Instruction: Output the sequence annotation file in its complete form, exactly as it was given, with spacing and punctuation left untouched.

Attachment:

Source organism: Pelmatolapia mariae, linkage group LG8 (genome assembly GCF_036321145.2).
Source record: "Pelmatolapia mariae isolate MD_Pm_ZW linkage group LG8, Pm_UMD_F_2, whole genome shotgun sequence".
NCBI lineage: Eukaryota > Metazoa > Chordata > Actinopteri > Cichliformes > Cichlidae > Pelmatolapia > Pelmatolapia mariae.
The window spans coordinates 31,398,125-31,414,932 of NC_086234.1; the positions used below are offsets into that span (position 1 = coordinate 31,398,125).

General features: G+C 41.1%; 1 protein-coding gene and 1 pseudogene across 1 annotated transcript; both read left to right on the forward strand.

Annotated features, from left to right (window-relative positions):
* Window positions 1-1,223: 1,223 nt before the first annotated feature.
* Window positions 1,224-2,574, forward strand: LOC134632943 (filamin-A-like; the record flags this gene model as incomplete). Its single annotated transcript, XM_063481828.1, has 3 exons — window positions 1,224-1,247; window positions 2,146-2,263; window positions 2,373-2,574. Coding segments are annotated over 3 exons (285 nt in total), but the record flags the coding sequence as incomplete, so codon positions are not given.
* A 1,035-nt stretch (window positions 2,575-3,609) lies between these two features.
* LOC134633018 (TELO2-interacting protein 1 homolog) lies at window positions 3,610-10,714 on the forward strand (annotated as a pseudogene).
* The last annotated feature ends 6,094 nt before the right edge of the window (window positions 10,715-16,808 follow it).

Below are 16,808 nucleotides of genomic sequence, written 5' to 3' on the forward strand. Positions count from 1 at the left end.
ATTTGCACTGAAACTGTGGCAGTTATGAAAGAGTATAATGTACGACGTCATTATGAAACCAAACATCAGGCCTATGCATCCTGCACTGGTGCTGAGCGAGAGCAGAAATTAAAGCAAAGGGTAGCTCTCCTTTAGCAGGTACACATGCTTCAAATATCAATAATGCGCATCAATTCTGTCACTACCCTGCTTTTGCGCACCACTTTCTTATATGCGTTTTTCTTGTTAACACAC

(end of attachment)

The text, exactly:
Source organism: Pelmatolapia mariae, linkage group LG8 (genome assembly GCF_036321145.2).
Source record: "Pelmatolapia mariae isolate MD_Pm_ZW linkage group LG8, Pm_UMD_F_2, whole genome shotgun sequence".
NCBI lineage: Eukaryota > Metazoa > Chordata > Actinopteri > Cichliformes > Cichlidae > Pelmatolapia > Pelmatolapia mariae.
The window spans coordinates 31,398,125-31,414,932 of NC_086234.1; the positions used below are offsets into that span (position 1 = coordinate 31,398,125).

General features: G+C 41.1%; 1 protein-coding gene and 1 pseudogene across 1 annotated transcript; both read left to right on the forward strand.

Annotated features, from left to right (window-relative positions):
* Window positions 1-1,223: 1,223 nt before the first annotated feature.
* Window positions 1,224-2,574, forward strand: LOC134632943 (filamin-A-like; the record flags this gene model as incomplete). Its single annotated transcript, XM_063481828.1, has 3 exons — window positions 1,224-1,247; window positions 2,146-2,263; window positions 2,373-2,574. Coding segments are annotated over 3 exons (285 nt in total), but the record flags the coding sequence as incomplete, so codon positions are not given.
* A 1,035-nt stretch (window positions 2,575-3,609) lies between these two features.
* LOC134633018 (TELO2-interacting protein 1 homolog) lies at window positions 3,610-10,714 on the forward strand (annotated as a pseudogene).
* The last annotated feature ends 6,094 nt before the right edge of the window (window positions 10,715-16,808 follow it).

Below are 16,808 nucleotides of genomic sequence, written 5' to 3' on the forward strand. Positions count from 1 at the left end.
ATTTGCACTGAAACTGTGGCAGTTATGAAAGAGTATAATGTACGACGTCATTATGAAACCAAACATCAGGCCTATGCATCCTGCACTGGTGCTGAGCGAGAGCAGAAATTAAAGCAAAGGGTAGCTCTCCTTTAGCAGGTACACATGCTTCAAATATCAATAATGCGCATCAATTCTGTCACTACCCTGCTTTTGCGCACCACTTTCTTATATGCGTTTTTCTTGTTAACACAC